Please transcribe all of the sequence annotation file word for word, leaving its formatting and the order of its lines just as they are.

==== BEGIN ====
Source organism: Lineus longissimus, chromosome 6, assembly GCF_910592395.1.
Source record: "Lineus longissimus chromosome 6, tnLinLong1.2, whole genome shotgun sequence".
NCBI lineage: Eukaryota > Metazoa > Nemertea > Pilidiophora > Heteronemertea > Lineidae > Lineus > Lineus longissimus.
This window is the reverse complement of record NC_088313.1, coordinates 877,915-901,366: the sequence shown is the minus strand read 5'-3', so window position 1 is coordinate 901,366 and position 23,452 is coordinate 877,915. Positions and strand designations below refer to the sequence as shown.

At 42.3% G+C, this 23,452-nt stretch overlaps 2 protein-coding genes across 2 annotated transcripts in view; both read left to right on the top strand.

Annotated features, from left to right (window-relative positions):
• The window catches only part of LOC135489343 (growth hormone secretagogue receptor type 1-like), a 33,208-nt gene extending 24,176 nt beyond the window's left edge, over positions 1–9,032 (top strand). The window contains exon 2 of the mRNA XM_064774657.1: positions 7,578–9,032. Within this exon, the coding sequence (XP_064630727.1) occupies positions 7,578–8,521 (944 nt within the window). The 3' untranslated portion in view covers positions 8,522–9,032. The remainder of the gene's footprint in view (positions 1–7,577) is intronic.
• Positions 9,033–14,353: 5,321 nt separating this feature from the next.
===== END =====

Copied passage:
Source organism: Lineus longissimus, chromosome 6, assembly GCF_910592395.1.
Source record: "Lineus longissimus chromosome 6, tnLinLong1.2, whole genome shotgun sequence".
NCBI lineage: Eukaryota > Metazoa > Nemertea > Pilidiophora > Heteronemertea > Lineidae > Lineus > Lineus longissimus.
This window is the reverse complement of record NC_088313.1, coordinates 877,915-901,366: the sequence shown is the minus strand read 5'-3', so window position 1 is coordinate 901,366 and position 23,452 is coordinate 877,915. Positions and strand designations below refer to the sequence as shown.

At 42.3% G+C, this 23,452-nt stretch overlaps 2 protein-coding genes across 2 annotated transcripts in view; both read left to right on the top strand.

Annotated features, from left to right (window-relative positions):
• The window catches only part of LOC135489343 (growth hormone secretagogue receptor type 1-like), a 33,208-nt gene extending 24,176 nt beyond the window's left edge, over positions 1–9,032 (top strand). The window contains exon 2 of the mRNA XM_064774657.1: positions 7,578–9,032. Within this exon, the coding sequence (XP_064630727.1) occupies positions 7,578–8,521 (944 nt within the window). The 3' untranslated portion in view covers positions 8,522–9,032. The remainder of the gene's footprint in view (positions 1–7,577) is intronic.
• Positions 9,033–14,353: 5,321 nt separating this feature from the next.